Buy Omega Healthcare Investors For A 7%+ Yield

| About: Omega Healthcare (OHI)

Summary

OHI is down ~13% year-to-date, ~25% over the last year.

Based on Omega Healthcare Investors' guidance, the company has a very compelling P/AFFO ratio.

An investment in OHI now yields in excess of 7%.

Should you buy the correction?


Just like most companies in 2016, healthcare REIT Omega Healthcare Investors (NYSE:OHI) did not get a good start to the year. With investors panicking over everything ranging from China's economic slowdown to the potential for a U.S. recession to a high-yield debt rout, income vehicles were the among the first to get the boot from investors' dividend portfolios in 2016. Omega Healthcare Investors, a healthcare real estate investment trust that has been heavily investing in skilled nursing facilities in recent years, has been hit hard, too.

Year-to-date Omega Healthcare Investors' market valuation has already fallen ~13%, even though the REIT hiked its dividend in January AND closed the 2015 financial year on a strong note.

The correction, on the other hand, opens up a compelling buying window for investors wanting to double down on one of the nation's leading healthcare REITs.

Click to enlarge

Source: StockCharts.com

The correction has gone too far...the healthcare REIT is cheap

One of the key reasons to consider buying Omega Healthcare Investors at this point relates to the REIT's low valuation. To put it bluntly: The REIT is in the bargain bin.

In 2015 Omega Healthcare Investors raked in $455.3 million, or $2.52/share, in funds from operations, or FFO. A year ago Omega Healthcare Investors pulled in $345.4 million, or $2.71/share, in FFO. Granted, results are not totally comparable due to Omega's acquisition of Aviv that was completed in the second quarter of 2015, but the point remains that the real estate investment trust is quite cheap on an adjusted FFO basis.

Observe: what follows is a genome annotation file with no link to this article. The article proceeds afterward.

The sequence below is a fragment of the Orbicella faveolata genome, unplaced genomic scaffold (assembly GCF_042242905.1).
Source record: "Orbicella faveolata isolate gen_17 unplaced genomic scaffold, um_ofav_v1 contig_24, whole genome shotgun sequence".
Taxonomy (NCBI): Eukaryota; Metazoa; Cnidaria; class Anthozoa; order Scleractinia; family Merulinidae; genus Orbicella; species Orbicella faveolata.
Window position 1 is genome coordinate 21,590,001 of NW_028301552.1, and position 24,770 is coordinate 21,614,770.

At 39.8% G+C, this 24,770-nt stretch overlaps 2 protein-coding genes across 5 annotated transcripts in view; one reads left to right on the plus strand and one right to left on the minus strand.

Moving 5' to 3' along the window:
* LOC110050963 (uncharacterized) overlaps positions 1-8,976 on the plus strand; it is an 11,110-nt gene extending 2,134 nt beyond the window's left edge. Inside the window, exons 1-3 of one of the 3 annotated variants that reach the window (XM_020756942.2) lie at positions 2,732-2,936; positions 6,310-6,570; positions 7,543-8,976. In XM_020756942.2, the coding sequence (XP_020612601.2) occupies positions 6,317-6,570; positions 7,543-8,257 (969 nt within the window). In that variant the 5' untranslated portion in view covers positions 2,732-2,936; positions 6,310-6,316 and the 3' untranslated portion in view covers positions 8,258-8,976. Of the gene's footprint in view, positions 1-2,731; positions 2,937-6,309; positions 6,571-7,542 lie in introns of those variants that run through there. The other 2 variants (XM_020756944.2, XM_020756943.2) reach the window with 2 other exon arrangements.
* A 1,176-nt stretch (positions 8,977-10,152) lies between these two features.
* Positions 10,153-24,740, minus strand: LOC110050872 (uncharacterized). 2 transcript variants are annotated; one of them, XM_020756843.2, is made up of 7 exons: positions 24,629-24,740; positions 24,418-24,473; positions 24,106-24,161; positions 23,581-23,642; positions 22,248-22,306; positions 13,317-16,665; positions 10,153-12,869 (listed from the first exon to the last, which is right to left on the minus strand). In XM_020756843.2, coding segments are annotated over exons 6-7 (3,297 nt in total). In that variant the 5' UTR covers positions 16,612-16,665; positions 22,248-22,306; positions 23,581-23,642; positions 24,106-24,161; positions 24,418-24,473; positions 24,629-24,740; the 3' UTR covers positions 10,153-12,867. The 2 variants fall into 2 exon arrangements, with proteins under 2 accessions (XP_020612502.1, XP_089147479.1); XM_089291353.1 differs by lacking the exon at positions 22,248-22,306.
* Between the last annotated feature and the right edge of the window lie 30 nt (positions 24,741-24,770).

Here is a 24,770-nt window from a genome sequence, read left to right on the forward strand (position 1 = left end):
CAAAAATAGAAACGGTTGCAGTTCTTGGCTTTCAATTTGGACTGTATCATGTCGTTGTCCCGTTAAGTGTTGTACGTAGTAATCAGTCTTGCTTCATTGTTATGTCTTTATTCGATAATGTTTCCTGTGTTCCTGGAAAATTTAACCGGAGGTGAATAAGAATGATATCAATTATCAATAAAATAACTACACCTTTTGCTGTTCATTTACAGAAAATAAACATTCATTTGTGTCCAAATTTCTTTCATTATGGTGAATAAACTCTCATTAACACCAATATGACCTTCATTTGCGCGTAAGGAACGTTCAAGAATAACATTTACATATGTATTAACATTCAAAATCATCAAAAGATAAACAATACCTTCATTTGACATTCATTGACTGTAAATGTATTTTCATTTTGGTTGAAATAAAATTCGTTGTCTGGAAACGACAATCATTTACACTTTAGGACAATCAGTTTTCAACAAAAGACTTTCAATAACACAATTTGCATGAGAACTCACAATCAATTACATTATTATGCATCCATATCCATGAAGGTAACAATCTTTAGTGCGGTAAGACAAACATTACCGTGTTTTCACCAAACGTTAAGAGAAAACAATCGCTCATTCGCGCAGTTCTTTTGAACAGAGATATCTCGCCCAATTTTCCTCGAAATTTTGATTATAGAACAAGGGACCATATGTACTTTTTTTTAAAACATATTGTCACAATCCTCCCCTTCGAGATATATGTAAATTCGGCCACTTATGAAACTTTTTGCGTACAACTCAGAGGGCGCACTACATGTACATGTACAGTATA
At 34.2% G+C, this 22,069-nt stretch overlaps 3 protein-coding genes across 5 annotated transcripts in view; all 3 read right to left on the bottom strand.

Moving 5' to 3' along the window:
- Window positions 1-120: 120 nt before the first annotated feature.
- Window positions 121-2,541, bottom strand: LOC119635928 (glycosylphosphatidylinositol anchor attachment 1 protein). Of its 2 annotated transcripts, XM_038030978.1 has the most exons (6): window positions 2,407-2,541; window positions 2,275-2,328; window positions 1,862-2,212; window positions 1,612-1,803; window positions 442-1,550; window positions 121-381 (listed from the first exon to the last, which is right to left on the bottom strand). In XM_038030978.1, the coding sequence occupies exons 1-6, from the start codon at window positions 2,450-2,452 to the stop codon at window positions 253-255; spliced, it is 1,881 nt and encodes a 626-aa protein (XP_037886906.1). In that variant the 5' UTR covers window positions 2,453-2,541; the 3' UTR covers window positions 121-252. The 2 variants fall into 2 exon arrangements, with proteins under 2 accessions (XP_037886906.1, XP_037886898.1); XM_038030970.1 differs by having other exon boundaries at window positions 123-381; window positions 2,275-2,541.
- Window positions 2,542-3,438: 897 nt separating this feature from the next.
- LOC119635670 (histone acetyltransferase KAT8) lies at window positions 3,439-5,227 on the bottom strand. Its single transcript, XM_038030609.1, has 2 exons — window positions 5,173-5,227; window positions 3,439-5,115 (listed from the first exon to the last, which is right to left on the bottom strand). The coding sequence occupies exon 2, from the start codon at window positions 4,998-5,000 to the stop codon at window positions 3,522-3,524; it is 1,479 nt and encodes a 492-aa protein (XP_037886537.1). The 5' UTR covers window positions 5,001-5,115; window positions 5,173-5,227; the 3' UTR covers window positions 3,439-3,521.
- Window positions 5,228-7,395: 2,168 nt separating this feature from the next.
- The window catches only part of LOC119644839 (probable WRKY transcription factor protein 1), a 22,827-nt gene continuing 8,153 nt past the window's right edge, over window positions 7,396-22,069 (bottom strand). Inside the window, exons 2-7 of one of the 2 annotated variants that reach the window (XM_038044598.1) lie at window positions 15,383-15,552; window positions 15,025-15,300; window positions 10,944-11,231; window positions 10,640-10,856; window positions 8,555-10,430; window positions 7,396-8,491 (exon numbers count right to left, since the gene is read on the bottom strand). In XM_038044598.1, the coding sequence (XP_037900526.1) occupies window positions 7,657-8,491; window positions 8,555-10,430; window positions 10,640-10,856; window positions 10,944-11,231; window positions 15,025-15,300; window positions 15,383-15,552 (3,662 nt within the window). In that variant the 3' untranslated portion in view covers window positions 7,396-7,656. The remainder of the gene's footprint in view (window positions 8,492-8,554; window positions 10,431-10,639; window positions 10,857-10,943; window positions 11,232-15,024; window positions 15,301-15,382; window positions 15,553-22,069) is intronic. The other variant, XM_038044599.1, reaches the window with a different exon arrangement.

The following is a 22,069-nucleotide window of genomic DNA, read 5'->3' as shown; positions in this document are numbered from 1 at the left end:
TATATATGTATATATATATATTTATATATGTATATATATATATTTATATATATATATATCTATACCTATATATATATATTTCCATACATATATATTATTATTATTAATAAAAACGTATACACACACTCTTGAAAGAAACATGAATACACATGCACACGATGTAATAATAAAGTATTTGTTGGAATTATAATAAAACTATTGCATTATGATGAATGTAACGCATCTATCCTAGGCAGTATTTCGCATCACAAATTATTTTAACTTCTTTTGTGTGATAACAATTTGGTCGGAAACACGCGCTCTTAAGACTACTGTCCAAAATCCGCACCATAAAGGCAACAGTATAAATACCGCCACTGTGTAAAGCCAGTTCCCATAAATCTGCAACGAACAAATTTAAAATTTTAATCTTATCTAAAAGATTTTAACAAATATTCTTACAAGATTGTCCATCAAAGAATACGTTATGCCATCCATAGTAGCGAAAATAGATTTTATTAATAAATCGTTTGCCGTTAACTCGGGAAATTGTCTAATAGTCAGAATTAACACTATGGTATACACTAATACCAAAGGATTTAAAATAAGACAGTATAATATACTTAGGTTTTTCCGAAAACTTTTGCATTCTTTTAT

Omega Healthcare Investors said it had adjusted funds from operations of $564.4 million, or $3.13/share for 2015 which compares to $363.1 million, or $2.85/share, for the same period in 2014.

For 2016 Omega Healthcare Investors guided for adjusted funds from operations in the range of $3.25-$3.30/share. Put differently, OHI sells for just ~9.3x estimated 2016 AFFO. That's really cheap.

As a matter of fact, a year before Omega Healthcare Investors acquired Aviv, in 2014, I contended that the REIT's FFO growth is backing its dividend growth. Further, the company continues to be in a good position to capture growth in the growing market for senior healthcare. The article I penned at the time, in February 2014, was entitled "This Healthcare REIT Is A Bet On Increasing Senior Care Demand And Yields 5.5%".

Attractive REIT yield play

The flip-side of a low valuation is a high entry dividend yield.

Omega Healthcare Investors declared a $0.57/share dividend in January which the company paid last week. Based on a $0.57/share quarterly dividend payout, or $2.28/share annualized, an investment in Omega Healthcare Investors yields an astonishing 7.46% -- a great yield paid by a great healthcare REIT.

Your Takeaway

As is often the case when it comes to investing in real estate investment trusts, I just like them better when they go down in price. Omega Healthcare Investors' correction, in my opinion, has opened up a buying window for opportunistic income investors with excess cash on hand. Omega Healthcare Investors is cheap on a P/AFFO basis, and an investment in this healthcare REIT yields in excess of 7%. Buy for Income.

Disclosure: I am/we are long OHI.

I wrote this article myself, and it expresses my own opinions. I am not receiving compensation for it (other than from Seeking Alpha). I have no business relationship with any company whose stock is mentioned in this article.